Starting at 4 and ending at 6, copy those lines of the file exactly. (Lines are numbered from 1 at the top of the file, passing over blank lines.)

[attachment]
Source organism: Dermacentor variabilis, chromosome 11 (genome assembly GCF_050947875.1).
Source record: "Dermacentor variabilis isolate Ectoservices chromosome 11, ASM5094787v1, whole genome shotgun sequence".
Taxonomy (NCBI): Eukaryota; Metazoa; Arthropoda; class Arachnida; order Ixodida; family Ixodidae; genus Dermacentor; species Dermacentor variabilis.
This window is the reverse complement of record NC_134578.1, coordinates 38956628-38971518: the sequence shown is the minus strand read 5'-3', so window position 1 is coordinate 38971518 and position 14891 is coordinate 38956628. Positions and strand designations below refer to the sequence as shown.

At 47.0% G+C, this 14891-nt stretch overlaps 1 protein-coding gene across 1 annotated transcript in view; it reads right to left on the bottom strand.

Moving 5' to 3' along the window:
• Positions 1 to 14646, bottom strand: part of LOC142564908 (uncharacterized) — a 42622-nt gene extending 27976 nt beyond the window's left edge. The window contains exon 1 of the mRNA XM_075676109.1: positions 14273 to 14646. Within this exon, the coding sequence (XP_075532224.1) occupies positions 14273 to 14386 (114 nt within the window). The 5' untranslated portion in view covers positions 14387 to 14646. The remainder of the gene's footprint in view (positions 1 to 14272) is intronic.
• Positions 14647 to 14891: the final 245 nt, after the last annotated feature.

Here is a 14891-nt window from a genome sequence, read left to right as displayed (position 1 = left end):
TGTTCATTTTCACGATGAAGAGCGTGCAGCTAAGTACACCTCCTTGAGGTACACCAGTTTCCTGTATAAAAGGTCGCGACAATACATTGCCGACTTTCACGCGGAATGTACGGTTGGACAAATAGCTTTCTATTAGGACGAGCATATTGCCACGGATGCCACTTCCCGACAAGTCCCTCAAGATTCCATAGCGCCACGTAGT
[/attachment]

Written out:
This window is the reverse complement of record NC_134578.1, coordinates 38956628-38971518: the sequence shown is the minus strand read 5'-3', so window position 1 is coordinate 38971518 and position 14891 is coordinate 38956628. Positions and strand designations below refer to the sequence as shown.

At 47.0% G+C, this 14891-nt stretch overlaps 1 protein-coding gene across 1 annotated transcript in view; it reads right to left on the bottom strand.

Moving 5' to 3' along the window: